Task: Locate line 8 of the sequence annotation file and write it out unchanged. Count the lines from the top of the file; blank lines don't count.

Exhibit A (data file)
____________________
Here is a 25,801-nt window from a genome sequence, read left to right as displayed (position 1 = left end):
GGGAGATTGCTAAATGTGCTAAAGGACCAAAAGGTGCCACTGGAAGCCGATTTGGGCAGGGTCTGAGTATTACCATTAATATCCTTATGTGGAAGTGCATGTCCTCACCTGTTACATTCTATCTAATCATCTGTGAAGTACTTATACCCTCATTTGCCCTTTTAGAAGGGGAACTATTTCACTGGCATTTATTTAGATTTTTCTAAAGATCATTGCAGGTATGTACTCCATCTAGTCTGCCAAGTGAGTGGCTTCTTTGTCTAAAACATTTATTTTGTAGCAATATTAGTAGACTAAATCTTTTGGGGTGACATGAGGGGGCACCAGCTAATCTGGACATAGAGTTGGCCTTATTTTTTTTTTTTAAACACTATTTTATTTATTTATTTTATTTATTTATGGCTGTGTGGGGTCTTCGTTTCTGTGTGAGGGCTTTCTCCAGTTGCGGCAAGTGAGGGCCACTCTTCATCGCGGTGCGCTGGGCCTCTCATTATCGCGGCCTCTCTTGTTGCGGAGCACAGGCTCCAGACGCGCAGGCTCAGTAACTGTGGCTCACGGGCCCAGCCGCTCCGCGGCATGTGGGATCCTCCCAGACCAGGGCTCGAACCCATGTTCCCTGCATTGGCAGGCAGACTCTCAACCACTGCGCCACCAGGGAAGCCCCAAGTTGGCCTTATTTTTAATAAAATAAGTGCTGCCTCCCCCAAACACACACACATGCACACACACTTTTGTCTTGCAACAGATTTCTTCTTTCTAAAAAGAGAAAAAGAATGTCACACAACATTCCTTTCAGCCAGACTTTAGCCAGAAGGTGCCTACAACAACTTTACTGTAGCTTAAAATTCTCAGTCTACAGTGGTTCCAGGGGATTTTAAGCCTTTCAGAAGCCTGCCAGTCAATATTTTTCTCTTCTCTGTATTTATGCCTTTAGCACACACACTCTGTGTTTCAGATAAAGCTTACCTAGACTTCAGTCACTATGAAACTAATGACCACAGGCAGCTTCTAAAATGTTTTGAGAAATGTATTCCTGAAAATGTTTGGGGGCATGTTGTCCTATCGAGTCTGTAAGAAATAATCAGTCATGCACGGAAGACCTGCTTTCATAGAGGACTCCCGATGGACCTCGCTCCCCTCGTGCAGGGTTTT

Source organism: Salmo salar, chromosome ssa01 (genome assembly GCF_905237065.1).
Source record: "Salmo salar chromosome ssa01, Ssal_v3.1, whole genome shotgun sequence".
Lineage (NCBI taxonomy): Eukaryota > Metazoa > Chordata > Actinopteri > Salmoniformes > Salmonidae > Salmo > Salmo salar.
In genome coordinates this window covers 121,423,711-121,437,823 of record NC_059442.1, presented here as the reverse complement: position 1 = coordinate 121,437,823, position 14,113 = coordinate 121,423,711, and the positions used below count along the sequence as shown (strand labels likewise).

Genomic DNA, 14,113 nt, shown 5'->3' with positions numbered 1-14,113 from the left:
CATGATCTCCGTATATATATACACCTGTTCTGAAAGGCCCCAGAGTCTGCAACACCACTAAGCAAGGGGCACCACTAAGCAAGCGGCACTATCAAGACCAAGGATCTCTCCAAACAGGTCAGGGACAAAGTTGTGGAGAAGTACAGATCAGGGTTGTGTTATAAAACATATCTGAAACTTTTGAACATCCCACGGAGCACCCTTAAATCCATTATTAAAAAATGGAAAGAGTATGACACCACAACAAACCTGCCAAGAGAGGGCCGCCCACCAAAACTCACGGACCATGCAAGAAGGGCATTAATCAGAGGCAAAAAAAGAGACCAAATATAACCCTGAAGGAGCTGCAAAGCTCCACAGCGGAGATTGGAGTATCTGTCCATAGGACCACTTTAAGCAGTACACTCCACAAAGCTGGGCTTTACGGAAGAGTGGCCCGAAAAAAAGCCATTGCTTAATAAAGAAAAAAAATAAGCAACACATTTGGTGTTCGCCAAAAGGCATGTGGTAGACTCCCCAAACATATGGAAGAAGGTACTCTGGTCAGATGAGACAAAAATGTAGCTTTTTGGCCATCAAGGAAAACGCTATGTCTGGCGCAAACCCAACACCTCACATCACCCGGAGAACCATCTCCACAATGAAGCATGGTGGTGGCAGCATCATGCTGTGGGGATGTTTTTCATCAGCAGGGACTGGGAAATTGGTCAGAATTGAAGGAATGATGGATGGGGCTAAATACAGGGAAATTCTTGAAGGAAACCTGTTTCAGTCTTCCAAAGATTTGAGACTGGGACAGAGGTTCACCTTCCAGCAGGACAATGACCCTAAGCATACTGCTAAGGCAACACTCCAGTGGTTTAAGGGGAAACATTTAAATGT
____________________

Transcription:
CATGATCTCCGTATATATATACACCTGTTCTGAAAGGCCCCAGAGTCTGCAACACCACTAAGCAAGGGGCACCACTAAGCAAGCGGCACTATCAAGACCAAGGATCTCTCCAAACAGGTCAGGGACAAAGTTGTGGAGAAGTACAGATCAGGGTTGTGTTATAAAACATATCTGAAACTTTTGAACATCCCACGGAGCACCCTTAAATCCATTATTAAAAAATGGAAAGAGTATGACACCACAACAAACCTGCCAAGAGAGGGCCGCCCACCAAAACTCACGGACCATGCAAGAAGGGCATTAATCAGAGGCAAAAAAAGAGACCAAATATAACCCTGAAGGAGCTGCAAAGCTCCACAGCGGAGATTGGAGTATCTGTCCATAGGACCACTTTAAGCAGTACACTCCACAAAGCTGGGCTTTACGGAAGAGTGGCCCGAAAAAAAGCCATTGCTTAATAAAGAAAAAAAATAAGCAACACATTTGGTGTTCGCCAAAAGGCATGTGGTAGACTCCCCAAACATATGGAAGAAGGTACTCTGGTCAGATGAGACAAAAATGTAGCTTTTTGGCCATCAAGGAAAACGCTATGTCTGGCGCAAACCCAACACCTCACATCACCCGGAGAACCATCTCCACAATGAAGCATGGTGGTGGCAGCATCATGCTGTGGGGATGTTTTTCATCAGCAGGGACTGGGAAATTGGTCAGAATTGAAGGAATGATGGATGGGGCTAAATACAGGGAAATTCTTGAAGGAAACCTGTTTCAGTCTTCCAAAGATTTGAGACTGGGACAGAGGTTCACCTTCCAGCAGGACAATGACCCTAAGCATACTGCTAAGGCAACACTCCAGTGGTTTAAGGGGAAACATTTAAATGT